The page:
We already accept much from AI. Examples are our ease with internet search engines, including our routine interactions with such as Alexa and Seri, and our appreciation of software’s abilities to complete sentences we’re typing. We have become accepting and now think little about utilizing common AI attributes.
Now, AI is being elevated to the level of creating original manuscripts. It’s raising frightening questions about the future of humanity’s social structures. Advanced AI can impact how we learn and think; it could put many out of work. For sure, used correctly, highly advanced AI offers learning and assistance, but used wrongly could become a destructive force.
Examples today are controversies surrounding Facebook and Twitter. A huge problem has been the capability of these AIs to spread disinformation to the extent of influencing national politics. They and other commonly used AI processes are capable of changing how we understand politics and affecting the public’s voting now and in the future.
It’s essential to have an awareness of significant advances in AI. This long NYT article requires close reading and careful thinking. It’s predictive, suggesting social changes for humanity’s good and evil. It’s an appealing and cautionary read.
As a writer comparing my thought processes to OpenAI’s GPT-3, how that system is trained helps me recognize that AI’s ability to process is similar to how my brain creates logical responses to questions.
I ask myself, if OpenAI’s processes were fully developed and available, would I use them? The answer is yes. Just as I have learned to use Wikipedia and google search. I also ask myself, what might happen regarding my brain’s abilities to investigate internally? The answer is some diminishment, at least, and much diminishment, at worst.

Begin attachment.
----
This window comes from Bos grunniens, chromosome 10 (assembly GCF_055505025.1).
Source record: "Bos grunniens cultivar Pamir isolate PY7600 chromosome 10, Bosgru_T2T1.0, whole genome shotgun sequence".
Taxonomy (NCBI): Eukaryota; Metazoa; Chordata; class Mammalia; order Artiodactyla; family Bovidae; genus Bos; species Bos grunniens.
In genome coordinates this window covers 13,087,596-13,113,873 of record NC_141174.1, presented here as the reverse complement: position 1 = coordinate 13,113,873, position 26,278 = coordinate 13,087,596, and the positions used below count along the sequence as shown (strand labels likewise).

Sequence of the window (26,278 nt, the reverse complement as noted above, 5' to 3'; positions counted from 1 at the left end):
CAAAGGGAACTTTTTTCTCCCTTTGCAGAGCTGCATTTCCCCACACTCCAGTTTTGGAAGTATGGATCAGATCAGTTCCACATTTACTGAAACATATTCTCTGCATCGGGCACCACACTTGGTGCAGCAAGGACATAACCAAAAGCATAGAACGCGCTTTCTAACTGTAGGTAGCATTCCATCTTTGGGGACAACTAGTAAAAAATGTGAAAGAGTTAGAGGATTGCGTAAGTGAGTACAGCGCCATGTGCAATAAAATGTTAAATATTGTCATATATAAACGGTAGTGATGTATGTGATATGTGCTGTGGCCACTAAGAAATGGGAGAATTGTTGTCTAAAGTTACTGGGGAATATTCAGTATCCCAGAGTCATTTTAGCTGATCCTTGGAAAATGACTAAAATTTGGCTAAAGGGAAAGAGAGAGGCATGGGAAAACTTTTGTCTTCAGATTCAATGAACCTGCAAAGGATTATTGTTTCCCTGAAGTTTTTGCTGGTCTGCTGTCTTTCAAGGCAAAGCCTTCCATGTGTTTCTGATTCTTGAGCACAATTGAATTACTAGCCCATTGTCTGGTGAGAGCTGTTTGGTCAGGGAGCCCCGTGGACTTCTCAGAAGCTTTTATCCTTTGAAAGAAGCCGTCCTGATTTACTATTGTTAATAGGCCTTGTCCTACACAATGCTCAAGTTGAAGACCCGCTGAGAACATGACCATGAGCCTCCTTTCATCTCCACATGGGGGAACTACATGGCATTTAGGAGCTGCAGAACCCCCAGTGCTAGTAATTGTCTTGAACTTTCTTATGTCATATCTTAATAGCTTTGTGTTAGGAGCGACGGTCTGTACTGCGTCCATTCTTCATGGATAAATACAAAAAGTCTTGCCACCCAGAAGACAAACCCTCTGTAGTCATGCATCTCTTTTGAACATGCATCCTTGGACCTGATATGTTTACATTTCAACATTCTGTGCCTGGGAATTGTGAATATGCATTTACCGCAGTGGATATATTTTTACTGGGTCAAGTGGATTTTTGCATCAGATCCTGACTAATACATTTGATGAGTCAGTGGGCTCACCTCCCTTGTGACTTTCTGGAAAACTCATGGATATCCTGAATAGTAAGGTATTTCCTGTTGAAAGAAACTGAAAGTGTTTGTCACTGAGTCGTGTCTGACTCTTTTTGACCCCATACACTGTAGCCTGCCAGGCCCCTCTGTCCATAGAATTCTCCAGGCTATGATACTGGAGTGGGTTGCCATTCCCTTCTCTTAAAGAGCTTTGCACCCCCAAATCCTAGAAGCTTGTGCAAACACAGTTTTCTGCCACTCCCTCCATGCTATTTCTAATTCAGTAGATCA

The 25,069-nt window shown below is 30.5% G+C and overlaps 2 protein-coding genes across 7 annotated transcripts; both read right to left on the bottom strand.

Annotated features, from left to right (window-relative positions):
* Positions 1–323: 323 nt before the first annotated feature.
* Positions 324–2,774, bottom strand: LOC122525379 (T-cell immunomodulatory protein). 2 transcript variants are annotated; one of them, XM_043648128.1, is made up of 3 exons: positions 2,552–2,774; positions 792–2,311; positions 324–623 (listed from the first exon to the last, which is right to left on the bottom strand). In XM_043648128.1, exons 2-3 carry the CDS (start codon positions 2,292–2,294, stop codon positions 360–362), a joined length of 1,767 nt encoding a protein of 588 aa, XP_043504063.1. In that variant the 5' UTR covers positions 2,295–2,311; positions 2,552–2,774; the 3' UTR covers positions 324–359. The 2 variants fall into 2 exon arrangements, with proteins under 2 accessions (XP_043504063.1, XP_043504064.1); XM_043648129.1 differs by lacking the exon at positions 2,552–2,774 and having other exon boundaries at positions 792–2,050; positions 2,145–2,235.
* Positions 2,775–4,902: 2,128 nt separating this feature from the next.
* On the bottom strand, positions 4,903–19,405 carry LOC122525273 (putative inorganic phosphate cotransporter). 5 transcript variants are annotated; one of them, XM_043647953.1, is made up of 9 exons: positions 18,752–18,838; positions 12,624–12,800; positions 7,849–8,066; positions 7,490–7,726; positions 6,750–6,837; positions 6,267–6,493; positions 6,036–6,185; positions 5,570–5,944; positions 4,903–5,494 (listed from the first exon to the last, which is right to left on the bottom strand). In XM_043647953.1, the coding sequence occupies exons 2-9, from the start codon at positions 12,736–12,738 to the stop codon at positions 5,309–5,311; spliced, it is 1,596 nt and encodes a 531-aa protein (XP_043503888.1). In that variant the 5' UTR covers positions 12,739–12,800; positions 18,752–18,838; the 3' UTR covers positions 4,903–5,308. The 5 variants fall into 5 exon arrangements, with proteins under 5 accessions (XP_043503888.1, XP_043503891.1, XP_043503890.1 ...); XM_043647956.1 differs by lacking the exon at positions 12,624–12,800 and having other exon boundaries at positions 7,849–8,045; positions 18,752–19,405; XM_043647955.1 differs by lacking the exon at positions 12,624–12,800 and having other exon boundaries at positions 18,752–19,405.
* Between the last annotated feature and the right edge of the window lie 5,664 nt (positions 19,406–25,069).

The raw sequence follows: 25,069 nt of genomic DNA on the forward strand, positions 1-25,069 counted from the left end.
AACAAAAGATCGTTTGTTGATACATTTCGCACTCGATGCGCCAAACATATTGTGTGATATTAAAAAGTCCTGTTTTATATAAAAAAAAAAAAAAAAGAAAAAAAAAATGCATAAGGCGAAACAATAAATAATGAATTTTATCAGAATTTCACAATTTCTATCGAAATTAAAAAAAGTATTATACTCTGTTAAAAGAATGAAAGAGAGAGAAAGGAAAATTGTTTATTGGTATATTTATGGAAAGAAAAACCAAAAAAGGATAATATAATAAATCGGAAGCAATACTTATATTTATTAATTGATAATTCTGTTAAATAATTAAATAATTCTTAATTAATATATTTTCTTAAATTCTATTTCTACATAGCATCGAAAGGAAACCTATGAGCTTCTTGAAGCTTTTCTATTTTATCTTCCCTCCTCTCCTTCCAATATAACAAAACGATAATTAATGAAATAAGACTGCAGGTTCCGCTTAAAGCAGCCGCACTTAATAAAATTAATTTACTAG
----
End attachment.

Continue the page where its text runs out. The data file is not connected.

Early today, snowing, and no visible moonset. Last evening, a cloudy sky yielded only a hazy circle. Let’s hope tonight it’s more apparent, and give the moon a salute even if it’s almost invisible.
Today, again, I’m too short of time to create a blog. I became involved with another writing project and got sidetracked.
I’m trying to write creatively. I’m considering starting to work on two stories at once. One would be based on reality, and the other would be pure fantasy. Maybe not pure fiction, for all ideas begin somewhere in fact.
Yesterday at work, the store wasn’t busy with customers. We didn’t receive an anticipated shipment of baby chicks that would have brought in many people. I thought of how the chicks attract, the fantasies and hopes they create, and their offerings of returns on investment, at the very least, eggs. There’s a story, and I’ll write it.
Today, if the chicks arrive, we’ll be busy. Otherwise, to avoid the boredom of trying to appear busy, I’ll take refuge in the “chick room.” I’ll start drafting a story on my iPhone.
Dear Friends: Two stories at once give more options for applying ideas. Diana